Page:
How To Replace the Gas Tax? How About Nothing?

The Wall Street Journal reports on the debate over the future of the gas tax, which is now consistently failing to raise enough revenue to pay for highway construction and maintenance (an unintended consequence of the government’s drive to boost fuel efficiency).  The options discussed include taxing drivers on the basis of miles driven, the use of toll roads, taxes on cars or oil or indexing the gas tax to inflation.  The most obvious option, to me anyway, is not discussed: pay for highways out of general revenues.

Conrad’s First Principle of Tax Reform is that any tax that serves to hide the cost of government is a Bad Thing.  The gas tax is a near-perfect example of government’s penchant for cost hiding and cost dispersion (discussed in an earlier post here).  It is rationalized as a “user fee” that imposes the cost of a government provided benefit on the people who use it.

Forgive me for finding this to be more pretext than principle.  The government’s use of user fees is highly selective.  In general user fees are applied where private companies (e.g., gas stations, telephone companies, airlines, etc.) can be dragooned into acting as tax collectors from customers putatively using some government provided benefit.  A sound rule of thumb is that if it’s not defense spending or transfer payments, the government will be looking for innovative ways to charge taxpayers for the core functions of government.  That is, what taxpayers think of as the services the government should provide from the income taxes the taxpayers pay, the government thinks of as an extra benefit the people can be nickel and dimed for through charges above and beyond income taxes.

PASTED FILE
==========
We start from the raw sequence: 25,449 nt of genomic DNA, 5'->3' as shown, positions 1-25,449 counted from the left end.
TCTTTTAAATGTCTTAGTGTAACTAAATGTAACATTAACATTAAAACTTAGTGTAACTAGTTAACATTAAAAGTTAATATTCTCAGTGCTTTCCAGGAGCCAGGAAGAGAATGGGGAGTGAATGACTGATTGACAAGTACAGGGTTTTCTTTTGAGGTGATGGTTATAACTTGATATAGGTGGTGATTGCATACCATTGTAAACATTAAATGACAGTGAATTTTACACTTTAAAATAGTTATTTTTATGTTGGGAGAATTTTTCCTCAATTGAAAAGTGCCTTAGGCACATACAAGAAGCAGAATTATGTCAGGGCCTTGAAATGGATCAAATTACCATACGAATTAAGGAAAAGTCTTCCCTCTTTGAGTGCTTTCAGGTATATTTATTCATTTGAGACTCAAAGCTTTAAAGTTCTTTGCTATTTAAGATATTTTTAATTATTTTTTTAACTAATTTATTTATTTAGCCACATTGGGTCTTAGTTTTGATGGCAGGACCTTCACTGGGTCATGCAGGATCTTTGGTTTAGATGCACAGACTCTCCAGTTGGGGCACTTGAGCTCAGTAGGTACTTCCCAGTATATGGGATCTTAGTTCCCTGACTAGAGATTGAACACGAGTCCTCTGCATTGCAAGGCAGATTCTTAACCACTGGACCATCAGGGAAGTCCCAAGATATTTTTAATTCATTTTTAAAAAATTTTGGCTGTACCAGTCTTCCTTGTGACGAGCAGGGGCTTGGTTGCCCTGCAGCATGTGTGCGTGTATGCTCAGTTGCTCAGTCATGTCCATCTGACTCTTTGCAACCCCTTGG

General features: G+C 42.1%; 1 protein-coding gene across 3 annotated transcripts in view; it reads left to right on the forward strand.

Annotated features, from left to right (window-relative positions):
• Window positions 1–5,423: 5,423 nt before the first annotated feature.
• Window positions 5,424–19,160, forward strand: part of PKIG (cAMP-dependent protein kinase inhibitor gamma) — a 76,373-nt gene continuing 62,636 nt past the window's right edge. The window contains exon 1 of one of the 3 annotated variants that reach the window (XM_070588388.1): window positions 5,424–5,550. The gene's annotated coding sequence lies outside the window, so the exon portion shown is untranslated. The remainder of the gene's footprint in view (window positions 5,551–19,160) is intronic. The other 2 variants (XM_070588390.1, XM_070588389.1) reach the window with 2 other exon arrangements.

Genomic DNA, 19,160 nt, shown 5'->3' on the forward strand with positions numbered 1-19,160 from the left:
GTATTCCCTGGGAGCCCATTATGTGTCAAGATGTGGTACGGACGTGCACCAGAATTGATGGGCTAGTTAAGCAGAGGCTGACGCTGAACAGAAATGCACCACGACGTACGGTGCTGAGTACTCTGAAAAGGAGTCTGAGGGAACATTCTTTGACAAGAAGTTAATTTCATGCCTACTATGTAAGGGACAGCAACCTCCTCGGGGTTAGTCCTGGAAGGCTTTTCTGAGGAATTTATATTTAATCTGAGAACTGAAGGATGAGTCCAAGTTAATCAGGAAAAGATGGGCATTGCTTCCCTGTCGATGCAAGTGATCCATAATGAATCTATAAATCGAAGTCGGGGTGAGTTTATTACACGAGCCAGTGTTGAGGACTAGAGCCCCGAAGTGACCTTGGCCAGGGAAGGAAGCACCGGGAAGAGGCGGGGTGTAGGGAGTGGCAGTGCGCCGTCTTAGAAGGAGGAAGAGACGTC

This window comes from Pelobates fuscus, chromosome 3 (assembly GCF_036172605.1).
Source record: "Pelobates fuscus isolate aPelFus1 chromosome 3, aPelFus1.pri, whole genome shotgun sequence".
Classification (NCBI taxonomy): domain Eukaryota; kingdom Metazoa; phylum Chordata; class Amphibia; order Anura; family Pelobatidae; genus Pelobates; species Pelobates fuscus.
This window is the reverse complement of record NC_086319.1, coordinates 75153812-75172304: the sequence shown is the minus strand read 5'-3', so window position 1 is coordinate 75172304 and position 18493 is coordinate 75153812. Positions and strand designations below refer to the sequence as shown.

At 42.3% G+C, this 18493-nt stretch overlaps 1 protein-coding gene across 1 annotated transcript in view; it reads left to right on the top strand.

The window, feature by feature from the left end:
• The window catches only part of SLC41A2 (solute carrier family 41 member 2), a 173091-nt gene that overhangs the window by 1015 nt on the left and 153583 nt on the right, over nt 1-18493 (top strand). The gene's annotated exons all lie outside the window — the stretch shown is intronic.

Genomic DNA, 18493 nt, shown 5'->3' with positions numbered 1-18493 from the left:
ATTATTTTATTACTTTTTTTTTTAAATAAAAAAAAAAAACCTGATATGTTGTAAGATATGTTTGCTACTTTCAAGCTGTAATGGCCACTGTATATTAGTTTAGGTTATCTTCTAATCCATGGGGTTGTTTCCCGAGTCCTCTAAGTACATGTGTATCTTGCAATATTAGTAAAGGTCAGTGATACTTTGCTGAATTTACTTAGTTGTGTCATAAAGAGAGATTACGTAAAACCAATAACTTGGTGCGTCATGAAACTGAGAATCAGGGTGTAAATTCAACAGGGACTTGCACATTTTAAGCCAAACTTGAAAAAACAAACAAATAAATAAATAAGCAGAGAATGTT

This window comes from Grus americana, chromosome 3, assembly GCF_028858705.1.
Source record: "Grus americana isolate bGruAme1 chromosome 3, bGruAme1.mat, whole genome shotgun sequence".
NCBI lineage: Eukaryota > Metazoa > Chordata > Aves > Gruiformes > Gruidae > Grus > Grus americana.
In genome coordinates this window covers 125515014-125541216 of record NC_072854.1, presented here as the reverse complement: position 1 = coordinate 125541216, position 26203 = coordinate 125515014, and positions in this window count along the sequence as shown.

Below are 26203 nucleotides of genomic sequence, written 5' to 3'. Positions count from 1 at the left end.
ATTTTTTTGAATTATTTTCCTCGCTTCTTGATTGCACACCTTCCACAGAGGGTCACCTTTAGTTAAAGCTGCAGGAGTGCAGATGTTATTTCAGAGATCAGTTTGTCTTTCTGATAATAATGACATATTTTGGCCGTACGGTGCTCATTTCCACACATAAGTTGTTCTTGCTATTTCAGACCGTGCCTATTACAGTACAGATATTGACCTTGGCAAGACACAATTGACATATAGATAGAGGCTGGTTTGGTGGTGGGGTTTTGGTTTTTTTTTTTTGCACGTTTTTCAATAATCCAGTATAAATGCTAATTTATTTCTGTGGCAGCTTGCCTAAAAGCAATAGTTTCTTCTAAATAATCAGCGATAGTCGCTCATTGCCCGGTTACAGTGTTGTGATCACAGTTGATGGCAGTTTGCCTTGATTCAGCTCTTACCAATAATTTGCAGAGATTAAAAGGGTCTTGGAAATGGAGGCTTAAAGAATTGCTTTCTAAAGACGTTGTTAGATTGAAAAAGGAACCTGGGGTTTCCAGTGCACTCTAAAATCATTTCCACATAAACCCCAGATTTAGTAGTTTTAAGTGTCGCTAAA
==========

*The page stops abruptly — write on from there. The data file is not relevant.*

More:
The article gives the game away in three places.  First, it acknowledges that Congress could just raise the gas tax, but that doing so is politically unpopular so a “more comprehensive fix” is needed.  Second, it notes that a drawback to charging drivers for miles driven is that they would be “hit with a large tax bill” once a year.  And third, it notes that assessing drivers individual taxes is expensive and complicated – a possible solution is to have a third party such as a wireless provider collect the tax as part of a data plan.

In short, the article is not really about crafting optimum tax and transportation policy – it’s actually about how best to hide the cost of government from taxpayers.  I can understand why big government liberals are eager to engage in such an exercise.  I cannot understand why small government conservatives should play any part in it.

About Conrad

Conrad O'Connor is the nom de web of a tax lawyer working in Atlanta, Georgia.
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